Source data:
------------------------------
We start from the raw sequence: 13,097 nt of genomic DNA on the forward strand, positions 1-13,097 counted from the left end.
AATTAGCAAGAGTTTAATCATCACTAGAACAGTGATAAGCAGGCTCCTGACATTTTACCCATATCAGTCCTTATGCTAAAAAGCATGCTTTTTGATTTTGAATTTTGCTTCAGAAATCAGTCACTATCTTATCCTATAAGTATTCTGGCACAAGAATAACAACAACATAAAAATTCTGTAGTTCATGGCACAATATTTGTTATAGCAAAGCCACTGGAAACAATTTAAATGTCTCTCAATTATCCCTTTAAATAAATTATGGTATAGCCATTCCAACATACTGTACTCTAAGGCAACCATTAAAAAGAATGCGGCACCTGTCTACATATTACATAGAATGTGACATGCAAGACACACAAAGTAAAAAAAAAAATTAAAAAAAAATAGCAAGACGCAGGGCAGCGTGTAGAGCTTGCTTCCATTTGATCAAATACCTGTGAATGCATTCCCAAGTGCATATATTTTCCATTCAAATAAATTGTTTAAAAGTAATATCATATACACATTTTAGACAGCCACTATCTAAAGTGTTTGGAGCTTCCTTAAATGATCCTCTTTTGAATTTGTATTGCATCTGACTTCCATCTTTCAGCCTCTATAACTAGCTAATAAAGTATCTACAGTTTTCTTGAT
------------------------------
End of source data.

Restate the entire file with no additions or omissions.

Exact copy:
We start from the raw sequence: 13,097 nt of genomic DNA on the forward strand, positions 1-13,097 counted from the left end.
AATTAGCAAGAGTTTAATCATCACTAGAACAGTGATAAGCAGGCTCCTGACATTTTACCCATATCAGTCCTTATGCTAAAAAGCATGCTTTTTGATTTTGAATTTTGCTTCAGAAATCAGTCACTATCTTATCCTATAAGTATTCTGGCACAAGAATAACAACAACATAAAAATTCTGTAGTTCATGGCACAATATTTGTTATAGCAAAGCCACTGGAAACAATTTAAATGTCTCTCAATTATCCCTTTAAATAAATTATGGTATAGCCATTCCAACATACTGTACTCTAAGGCAACCATTAAAAAGAATGCGGCACCTGTCTACATATTACATAGAATGTGACATGCAAGACACACAAAGTAAAAAAAAAAATTAAAAAAAAATAGCAAGACGCAGGGCAGCGTGTAGAGCTTGCTTCCATTTGATCAAATACCTGTGAATGCATTCCCAAGTGCATATATTTTCCATTCAAATAAATTGTTTAAAAGTAATATCATATACACATTTTAGACAGCCACTATCTAAAGTGTTTGGAGCTTCCTTAAATGATCCTCTTTTGAATTTGTATTGCATCTGACTTCCATCTTTCAGCCTCTATAACTAGCTAATAAAGTATCTACAGTTTTCTTGAT